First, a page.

Offseason "Muscle Watch" took on a different tone last week, as some of the details in Zion Williamson's new contract came to light. According to Will Guillory of The Athletic, the Pelicans have included a "weight clause" of sorts, with Williamson now facing the task of having to produce a combined weight and body fat number no higher than 285. Listed at 284 pounds throughout his NBA career, Williamson was reportedly over 300 at times last season as he recovered from a foot injury that sidelined him for all 82 games. Failure to meet the weight requirement in his new deal would cost Williamson some guaranteed money, but this would not be a case in which the Pelicans fined him for not hitting that 285 numbers.
Given the power that Williamson plays with, getting to a lighter playing weight would do wonders for him, considering the injury from which he's working his way back. Many big men over the years, be they traditional centers or power forwards, have been limited due to lingering foot injuries. When healthy, Williamson is an incredible athlete that many teams struggle to keep in check, even without a consistent perimeter shot. He was a 6th-round player during the 2020-21 campaign (61 games played) as part of a rotation that wasn't anywhere near as good as the one he'll join in the fall. Brandon Ingram has improved, the addition of C.J. McCollum has given the Pelicans a scoring guard who can also run the show, and Jonas Valančiūnas is a double-double waiting to happen at the center position. And this doesn't even touch on the additions of players such as Herb Jones, Larry Nance Jr., and Jose Alvarado.
Williamson averaged 27.0 points per game despite teams loading up to stop him during that 2020-21 season; New Orleans' improved roster will make it more difficult for opponents to do this in 2022-23. First, he has to stay healthy.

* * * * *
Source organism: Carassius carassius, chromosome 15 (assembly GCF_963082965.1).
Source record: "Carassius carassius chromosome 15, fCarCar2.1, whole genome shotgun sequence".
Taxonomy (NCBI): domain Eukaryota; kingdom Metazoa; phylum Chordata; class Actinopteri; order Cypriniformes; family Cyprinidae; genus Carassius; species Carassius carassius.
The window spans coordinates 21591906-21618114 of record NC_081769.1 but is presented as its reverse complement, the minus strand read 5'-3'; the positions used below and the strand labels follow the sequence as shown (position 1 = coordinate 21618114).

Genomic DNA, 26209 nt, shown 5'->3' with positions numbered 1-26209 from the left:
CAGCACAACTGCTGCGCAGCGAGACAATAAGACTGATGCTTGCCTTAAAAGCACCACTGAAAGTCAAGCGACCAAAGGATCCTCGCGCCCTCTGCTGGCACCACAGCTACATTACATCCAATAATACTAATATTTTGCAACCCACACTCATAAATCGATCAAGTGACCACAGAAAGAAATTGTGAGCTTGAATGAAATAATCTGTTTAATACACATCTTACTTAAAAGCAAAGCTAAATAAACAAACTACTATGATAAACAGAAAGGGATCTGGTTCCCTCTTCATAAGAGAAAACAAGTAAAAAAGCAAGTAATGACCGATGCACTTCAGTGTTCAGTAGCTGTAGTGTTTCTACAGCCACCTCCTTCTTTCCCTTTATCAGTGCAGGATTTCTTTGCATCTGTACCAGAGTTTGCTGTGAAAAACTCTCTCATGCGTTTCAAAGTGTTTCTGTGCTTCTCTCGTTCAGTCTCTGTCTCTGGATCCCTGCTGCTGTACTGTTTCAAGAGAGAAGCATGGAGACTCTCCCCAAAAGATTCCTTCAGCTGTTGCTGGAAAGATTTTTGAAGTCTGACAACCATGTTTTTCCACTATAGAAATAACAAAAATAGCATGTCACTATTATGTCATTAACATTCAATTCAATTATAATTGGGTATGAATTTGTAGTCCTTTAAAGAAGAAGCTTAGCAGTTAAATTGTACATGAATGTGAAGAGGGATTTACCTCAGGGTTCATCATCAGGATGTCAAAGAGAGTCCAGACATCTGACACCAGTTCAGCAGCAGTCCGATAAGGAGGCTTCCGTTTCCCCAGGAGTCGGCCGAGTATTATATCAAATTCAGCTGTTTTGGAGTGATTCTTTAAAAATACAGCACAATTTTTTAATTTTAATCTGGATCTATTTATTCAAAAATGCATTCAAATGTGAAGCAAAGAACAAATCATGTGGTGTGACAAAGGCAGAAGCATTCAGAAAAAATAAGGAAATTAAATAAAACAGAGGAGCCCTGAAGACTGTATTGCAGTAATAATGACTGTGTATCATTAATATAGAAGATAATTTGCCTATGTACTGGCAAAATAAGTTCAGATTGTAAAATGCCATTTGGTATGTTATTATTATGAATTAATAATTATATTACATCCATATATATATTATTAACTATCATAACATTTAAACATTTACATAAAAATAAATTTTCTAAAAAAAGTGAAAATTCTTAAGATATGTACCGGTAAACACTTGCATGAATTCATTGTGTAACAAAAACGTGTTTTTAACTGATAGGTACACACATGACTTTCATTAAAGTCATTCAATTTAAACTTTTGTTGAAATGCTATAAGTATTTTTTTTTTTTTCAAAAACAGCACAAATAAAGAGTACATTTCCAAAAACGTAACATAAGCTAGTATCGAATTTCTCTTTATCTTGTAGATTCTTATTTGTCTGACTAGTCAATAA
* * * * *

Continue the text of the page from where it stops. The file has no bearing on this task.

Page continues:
- Lakers' Westbrook hires new agent
Another name that has been the subject of trade rumors this offseason has been Russell Westbrook. There was the report that the Lakers and Nets could work together on a deal that would feature Westbrook and Kyrie Irving, but things seem to have gone quiet on that front. Last month Westbrook parted ways with longtime agent Thad Foucher due to "irreconcilable differences"; seeing the market (or lack thereof) for his client. Foucher stated that he believed Westbrook's best option is to stay with the Lakers and try to bounce back from a disappointing 2021-22 season under new head coach Darvin Ham. Westbrook disagreed, so the two parties decided to part ways in mid-July. Westbrook has since found new representation, with it being announced on Monday that he's hired Jeff Schwartz to be his agent.
Unless Schwartz has the power to improve the trade market for Westbrook on his own, this move is unlikely to have much of an impact fantasy-wise. Even so, Westbrook's poor shooting makes him a tough sell in a situation where he isn't the unquestioned first option on offense. Appearing in 78 games for the Lakers, he wasn't even a top-200 player in 9-cat, averaging 18.5 points, 7.4 rebounds, and 7.1 assists per. Westbrook remaining a starter would get some fantasy managers to bite come draft time, but not me. Unless it becomes apparent during the preseason that he's made significant strides as a shooter and is a good fit within Ham's system, there's no need to take the risk of drafting Westbrook in most leagues.
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- 76ers and Knicks are the focus of tampering investigations, reportedly
Given the nature of NBA free agency, with new deals being announced right after the 6 PM Eastern starting point on June 30, it's a bit surprising that we don't have more instances of alleged tampering. Two Atlantic Division teams are reportedly the focus of the league office, with Philadelphia under the microscope due to its re-signing of James Harden and New York due to the addition of Jalen Brunson.